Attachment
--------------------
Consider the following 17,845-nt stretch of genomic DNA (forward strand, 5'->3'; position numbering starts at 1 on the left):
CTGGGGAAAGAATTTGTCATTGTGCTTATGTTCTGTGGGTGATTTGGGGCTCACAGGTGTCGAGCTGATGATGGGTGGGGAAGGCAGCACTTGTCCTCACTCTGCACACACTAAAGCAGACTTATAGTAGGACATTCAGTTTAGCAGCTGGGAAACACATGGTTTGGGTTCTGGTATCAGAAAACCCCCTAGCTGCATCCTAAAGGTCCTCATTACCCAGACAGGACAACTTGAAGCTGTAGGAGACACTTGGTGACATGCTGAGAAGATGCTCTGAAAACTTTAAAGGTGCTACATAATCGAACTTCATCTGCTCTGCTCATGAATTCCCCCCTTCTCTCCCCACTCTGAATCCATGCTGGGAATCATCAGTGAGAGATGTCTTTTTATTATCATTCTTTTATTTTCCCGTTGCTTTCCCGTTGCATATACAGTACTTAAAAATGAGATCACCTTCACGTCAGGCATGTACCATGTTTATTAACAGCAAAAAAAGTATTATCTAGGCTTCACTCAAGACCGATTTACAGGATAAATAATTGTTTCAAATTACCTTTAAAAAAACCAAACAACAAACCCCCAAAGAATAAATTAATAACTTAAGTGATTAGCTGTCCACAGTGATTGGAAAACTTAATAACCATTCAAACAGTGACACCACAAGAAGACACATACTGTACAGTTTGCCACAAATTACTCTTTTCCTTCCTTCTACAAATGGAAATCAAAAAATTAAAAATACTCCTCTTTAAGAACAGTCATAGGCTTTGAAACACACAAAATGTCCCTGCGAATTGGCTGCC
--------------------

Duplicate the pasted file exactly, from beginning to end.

Consider the following 17,845-nt stretch of genomic DNA (forward strand, 5'->3'; position numbering starts at 1 on the left):
CTGGGGAAAGAATTTGTCATTGTGCTTATGTTCTGTGGGTGATTTGGGGCTCACAGGTGTCGAGCTGATGATGGGTGGGGAAGGCAGCACTTGTCCTCACTCTGCACACACTAAAGCAGACTTATAGTAGGACATTCAGTTTAGCAGCTGGGAAACACATGGTTTGGGTTCTGGTATCAGAAAACCCCCTAGCTGCATCCTAAAGGTCCTCATTACCCAGACAGGACAACTTGAAGCTGTAGGAGACACTTGGTGACATGCTGAGAAGATGCTCTGAAAACTTTAAAGGTGCTACATAATCGAACTTCATCTGCTCTGCTCATGAATTCCCCCCTTCTCTCCCCACTCTGAATCCATGCTGGGAATCATCAGTGAGAGATGTCTTTTTATTATCATTCTTTTATTTTCCCGTTGCTTTCCCGTTGCATATACAGTACTTAAAAATGAGATCACCTTCACGTCAGGCATGTACCATGTTTATTAACAGCAAAAAAAGTATTATCTAGGCTTCACTCAAGACCGATTTACAGGATAAATAATTGTTTCAAATTACCTTTAAAAAAACCAAACAACAAACCCCCAAAGAATAAATTAATAACTTAAGTGATTAGCTGTCCACAGTGATTGGAAAACTTAATAACCATTCAAACAGTGACACCACAAGAAGACACATACTGTACAGTTTGCCACAAATTACTCTTTTCCTTCCTTCTACAAATGGAAATCAAAAAATTAAAAATACTCCTCTTTAAGAACAGTCATAGGCTTTGAAACACACAAAATGTCCCTGCGAATTGGCTGCC